“Always be innovatin”.
This perversion of “Always be closing” was a joke Mike and I shared as we walked down the streets of New York last January and got me thinking about the topic ever since. As the months trickled by and after working with some pretty big clients, having friends leave some of their jobs in big corporations, and attending last week’s R&D Society event on the topic of Space and R&D things started to crystallise further and I thought I’d share some quick thoughts.
1. Defining innovation is pointless
A theory of mine is that it’s easier to define when innovation is ABSENT rather than defining it ad nauseum.
“Following Schumpeter (1934), contributors to the scholarly literature on innovation typically distinguish between invention, an idea made manifest, and innovation, ideas applied successfully in practice. In many fields, such as the arts, economics and government policy, something new must be substantially different to be innovative. In economics the change must increase value, customer value, or producer value. The goal of innovation is positive change, to make someone or something better. Innovation leading to increased productivity is the fundamental source of increasing wealth in an economy. – says Wikipedia”
Innovation is something new and useful. That’s kindof it. Not a one-liner. Not something fluffy and useless. New. Useful.
The real challenge is exploiting that and fostering it. When it happens, you see it and you recognise it. When you can’t find it, it’s obvious (points to newspaper, publishing, music industry).
2. Corporate innovation is hard.
Start-ups are exciting. Even the EU Commission wants to be more like them according to Luis Rodriguez-Rosello, Acting Director of Directorate. In that spirit, they set up the Public-Private partnerships program (as exciting as it sounds trust me). How to become innovative is a big business, or at least look like you are. The ways in which this is actually done seems to vary according to how big your business is and your industry.
- The R&D Model.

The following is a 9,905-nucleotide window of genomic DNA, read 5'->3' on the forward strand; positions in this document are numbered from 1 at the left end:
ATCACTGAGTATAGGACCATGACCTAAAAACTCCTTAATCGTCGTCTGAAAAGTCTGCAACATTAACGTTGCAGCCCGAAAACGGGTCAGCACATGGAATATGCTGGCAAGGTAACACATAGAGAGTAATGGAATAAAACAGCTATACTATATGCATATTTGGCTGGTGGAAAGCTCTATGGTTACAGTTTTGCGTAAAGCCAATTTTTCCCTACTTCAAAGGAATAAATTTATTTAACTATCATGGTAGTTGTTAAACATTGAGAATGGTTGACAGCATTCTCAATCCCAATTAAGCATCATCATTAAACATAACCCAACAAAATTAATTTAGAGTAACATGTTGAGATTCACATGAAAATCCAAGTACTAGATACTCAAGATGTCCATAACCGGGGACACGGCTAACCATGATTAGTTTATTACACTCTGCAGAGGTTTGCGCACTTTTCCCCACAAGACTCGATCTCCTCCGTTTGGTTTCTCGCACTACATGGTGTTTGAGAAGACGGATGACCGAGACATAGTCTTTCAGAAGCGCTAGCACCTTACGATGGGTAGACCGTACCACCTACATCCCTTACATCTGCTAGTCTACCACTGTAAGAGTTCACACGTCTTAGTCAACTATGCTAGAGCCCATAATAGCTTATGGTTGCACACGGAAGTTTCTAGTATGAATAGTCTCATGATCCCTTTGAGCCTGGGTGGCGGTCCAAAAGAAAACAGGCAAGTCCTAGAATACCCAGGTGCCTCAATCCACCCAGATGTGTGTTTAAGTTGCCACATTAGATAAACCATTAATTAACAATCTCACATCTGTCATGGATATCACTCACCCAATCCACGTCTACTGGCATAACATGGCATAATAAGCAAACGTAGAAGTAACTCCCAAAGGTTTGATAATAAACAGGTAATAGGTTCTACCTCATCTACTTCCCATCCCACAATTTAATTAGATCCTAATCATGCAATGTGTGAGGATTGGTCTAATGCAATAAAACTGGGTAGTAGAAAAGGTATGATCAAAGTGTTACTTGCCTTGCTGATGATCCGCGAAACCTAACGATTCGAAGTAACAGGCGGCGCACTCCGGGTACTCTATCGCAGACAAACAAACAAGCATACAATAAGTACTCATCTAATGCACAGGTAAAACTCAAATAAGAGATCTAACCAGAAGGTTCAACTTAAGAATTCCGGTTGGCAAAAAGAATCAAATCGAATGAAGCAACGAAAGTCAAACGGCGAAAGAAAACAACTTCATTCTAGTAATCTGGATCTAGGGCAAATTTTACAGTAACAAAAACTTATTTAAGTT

Start an R&D department (Philips R&D is a good example or the now defunct Nokia Insight & Foresight) which is something you have to keep pushing for, ignore ROI for a while and try not to cut when the going gets tough. In the past year or so though, everyone cut R&D. Yahoo! ‘s Brick House is another example that comes to mind. The challenge with this model is in valuing the work everyone else does equally even if they are not part of the “department”.
- The half-baked R&D Model
Companies who don’t officially have a space for innovation but have one or 2 people who are creative and want to do r&d. So they make them do r&d mostly but brush it aside the second client work comes in. Really dangerous as a model as the level of frustration of those people escalates rather rapidly. You’re either dedicated to the idea that people can do good new and useful things in specific conditions where they are isolated from the everyday, or not. Don’t pretend.
- The OSMOSIS Model
Buy the right people through company acquisition (Nokia bought Dopplr and the product hasn’t moved since. They wanted the team, not the product.) and try not to bore them, or make them leave when their “golden handcuffs” are off and basically strive to make the internal culture map the start-up culture they left. Really hard. No easy answers here. Can’t think of examples of that model being a successful way to change the company culture.
- The ALPHA-PERSON Model
Hire the right people (JP at BT, Adam at Nokia and Ben at SIX come to mind.). These are people who will make waves and the point is, I guess, to allow them to rock the boat, because that’s kindof why you go them there in the first place. Does that work. I suppose, only time will tell.
- The START-UP & FLIP Model
So not quite corporate but becomes corporate very quickly. Small groups with lots of ambition and a lot of coffee and some VC backing. Add salt and pepper and wait 20 minutes and whatever it is they came up with will flourish, under specific circumstances, in the right economic climate, with the right backer, etc. Hard stuff but obviously a successful model of “innovation” that places like TechHub in London are attempting to support. If, as the E-myth goes, 80% of SMEs fail in the first 2 years, and 80% of that 20% fail in the subsequent years, you do the numbers. Saul Klein’s presentation on this topic from back in 2008 is very good.
3. So what?
It’s hard to be innovative and I personally think that the innovative stuff I see around me come from small companies with financial independence, lots of personalities and tons of ideas they bother to write about, blog about and express through their work. To build up innovation as a core value of your organisation is hard but worth doing. Apparently when Steve Jobs came back to Apple, he killed all R&D. If it was new and useless, why spend the money right? New. Useful. That’s it.
PS: I might expand on the win conditions in small businesses next time, as this will do for a Saturday in the office :)